Local Government Association transforms graduate recruitment with Gradcore
Committed to diversity and inclusion, the Local Government Association has recently refreshed its whole graduate recruitment process with the help of Gradcore.
The Local Government Association (LGA) is committed to diversity and inclusion and has recently refreshed the whole recruitment process with a specific focus on improving the overall diversity of the cohort it recruits to its National Graduate Development Programme (NGDP).
This work was commissioned following an extensive internal review of every stage of the process – but there was still more that could be done.
In the pandemic-affected economy, the graduate job market was always going to bear the brunt of the blow – some organisations pausing their recruitment or stopping it entirely, reducing their opportunities to enter the labour market.
The research from The Sutton Trust, looking into the effect of the pandemic on social mobility, suggests that this scarcity of opportunity only serves to exacerbate existing disadvantages felt by graduates from diverse backgrounds.
Additional support for disadvantaged candidates
Working with the award-winning social enterprise Gradcore, the team looked to provide additional support to candidates who are disadvantaged by recruitment processes, focusing specifically on graduates of Black or Asian Heritage, disabled or those who are the first in their family to go to university.
The cohort was invited to complete a diagnostic and sentiment analysis, identifying their current confidence levels and their prior experience of assessment centres. This analysis also helped identify their personal support needs and highlighted any challenges they felt about their forthcoming assessment.
The support was then shaped around the NGDP leadership behaviours sought by the assessment centre, offering the candidates a blend of immersive mock assessment experiences, one-to-one coaching calls and supporting resources – specific to the assessments they would encounter.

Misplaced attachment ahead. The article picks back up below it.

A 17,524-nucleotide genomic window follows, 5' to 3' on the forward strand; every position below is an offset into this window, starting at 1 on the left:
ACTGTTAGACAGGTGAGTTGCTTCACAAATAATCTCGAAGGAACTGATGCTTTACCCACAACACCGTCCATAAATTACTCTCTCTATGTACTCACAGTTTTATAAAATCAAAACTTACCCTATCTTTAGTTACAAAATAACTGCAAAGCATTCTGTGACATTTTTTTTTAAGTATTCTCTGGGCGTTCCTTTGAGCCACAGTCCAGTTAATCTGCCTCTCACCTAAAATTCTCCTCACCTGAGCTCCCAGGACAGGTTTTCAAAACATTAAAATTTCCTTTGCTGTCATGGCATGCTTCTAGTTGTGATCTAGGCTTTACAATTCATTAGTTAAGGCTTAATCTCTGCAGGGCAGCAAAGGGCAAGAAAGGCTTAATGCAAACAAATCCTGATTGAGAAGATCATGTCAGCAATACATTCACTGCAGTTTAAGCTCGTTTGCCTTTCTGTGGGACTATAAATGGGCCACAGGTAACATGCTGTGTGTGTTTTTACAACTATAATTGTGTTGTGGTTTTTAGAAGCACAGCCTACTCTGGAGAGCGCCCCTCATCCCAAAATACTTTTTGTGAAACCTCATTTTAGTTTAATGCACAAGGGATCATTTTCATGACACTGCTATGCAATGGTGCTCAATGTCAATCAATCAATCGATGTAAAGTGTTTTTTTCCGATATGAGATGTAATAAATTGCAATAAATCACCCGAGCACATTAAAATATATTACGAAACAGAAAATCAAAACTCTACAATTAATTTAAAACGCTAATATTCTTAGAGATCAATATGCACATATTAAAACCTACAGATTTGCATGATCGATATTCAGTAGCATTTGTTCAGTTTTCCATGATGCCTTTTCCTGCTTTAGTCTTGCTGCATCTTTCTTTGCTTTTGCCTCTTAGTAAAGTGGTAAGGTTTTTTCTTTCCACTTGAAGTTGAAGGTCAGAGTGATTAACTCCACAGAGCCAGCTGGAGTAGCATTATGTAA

The mainstay of the support was delivered during twilight hours, as typically graduates from more diverse backgrounds have many other commitments or are less likely to have dedicated spaces to work or study at home, especially during the traditional working day.
Coaches were carefully selected to be experts in public sector recruitment as well as having extensive experience in higher education and working with students and graduates from diverse backgrounds.
It was important to have coaches that reflected the diversity of the candidates they were serving. This was to enable the participants to feel comfortable and confident they were in a safe space to learn and develop.
Each participant received personalised exercise reports containing their indicative scores, their own post-assessment reflections as well as developmental feedback from the coaches to help them succeed in their forthcoming assessments.
The workshops received near 100% attendance, all of whom would recommend the experience to a friend. The feedback from graduates has been truly humbling:
“Often times, if this wasn’t available, I would just go in blind. I would probably scramble a bit and it would probably hinder my performance. But now, after this experience I know that I can be confident and that will make me so much better in the assessments, and hopefully a much better candidate”
“This was an amazing experience, a new challenging scenario with people you haven’t met before – which is exactly what will happen in the real thing apparently – so this was absolutely invaluable to me personally”
This is an excerpt from the ISE Complete Guide to Student Recruitment and Development